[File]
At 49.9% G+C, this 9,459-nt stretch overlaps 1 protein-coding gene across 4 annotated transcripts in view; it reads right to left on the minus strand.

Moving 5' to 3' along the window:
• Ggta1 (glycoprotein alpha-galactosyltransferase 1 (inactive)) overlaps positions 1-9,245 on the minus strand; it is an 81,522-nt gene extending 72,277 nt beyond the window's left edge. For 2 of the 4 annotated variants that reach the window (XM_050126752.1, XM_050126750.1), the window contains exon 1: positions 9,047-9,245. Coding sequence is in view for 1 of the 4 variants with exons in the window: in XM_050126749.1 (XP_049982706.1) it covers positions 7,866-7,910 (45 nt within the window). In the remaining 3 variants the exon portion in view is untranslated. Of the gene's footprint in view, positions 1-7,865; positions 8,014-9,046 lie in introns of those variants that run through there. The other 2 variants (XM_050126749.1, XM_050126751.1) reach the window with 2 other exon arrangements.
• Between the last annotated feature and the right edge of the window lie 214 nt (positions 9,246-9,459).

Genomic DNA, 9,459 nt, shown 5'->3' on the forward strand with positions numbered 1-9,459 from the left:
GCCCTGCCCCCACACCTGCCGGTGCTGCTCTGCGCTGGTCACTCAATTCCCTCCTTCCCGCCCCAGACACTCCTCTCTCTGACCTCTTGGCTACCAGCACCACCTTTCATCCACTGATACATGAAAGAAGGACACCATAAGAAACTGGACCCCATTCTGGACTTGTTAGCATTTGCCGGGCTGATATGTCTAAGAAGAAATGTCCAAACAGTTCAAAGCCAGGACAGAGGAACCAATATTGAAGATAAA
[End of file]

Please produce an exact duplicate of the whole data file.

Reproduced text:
At 49.9% G+C, this 9,459-nt stretch overlaps 1 protein-coding gene across 4 annotated transcripts in view; it reads right to left on the minus strand.

Moving 5' to 3' along the window:
• Ggta1 (glycoprotein alpha-galactosyltransferase 1 (inactive)) overlaps positions 1-9,245 on the minus strand; it is an 81,522-nt gene extending 72,277 nt beyond the window's left edge. For 2 of the 4 annotated variants that reach the window (XM_050126752.1, XM_050126750.1), the window contains exon 1: positions 9,047-9,245. Coding sequence is in view for 1 of the 4 variants with exons in the window: in XM_050126749.1 (XP_049982706.1) it covers positions 7,866-7,910 (45 nt within the window). In the remaining 3 variants the exon portion in view is untranslated. Of the gene's footprint in view, positions 1-7,865; positions 8,014-9,046 lie in introns of those variants that run through there. The other 2 variants (XM_050126749.1, XM_050126751.1) reach the window with 2 other exon arrangements.
• Between the last annotated feature and the right edge of the window lie 214 nt (positions 9,246-9,459).

Genomic DNA, 9,459 nt, shown 5'->3' on the forward strand with positions numbered 1-9,459 from the left:
GCCCTGCCCCCACACCTGCCGGTGCTGCTCTGCGCTGGTCACTCAATTCCCTCCTTCCCGCCCCAGACACTCCTCTCTCTGACCTCTTGGCTACCAGCACCACCTTTCATCCACTGATACATGAAAGAAGGACACCATAAGAAACTGGACCCCATTCTGGACTTGTTAGCATTTGCCGGGCTGATATGTCTAAGAAGAAATGTCCAAACAGTTCAAAGCCAGGACAGAGGAACCAATATTGAAGATAAA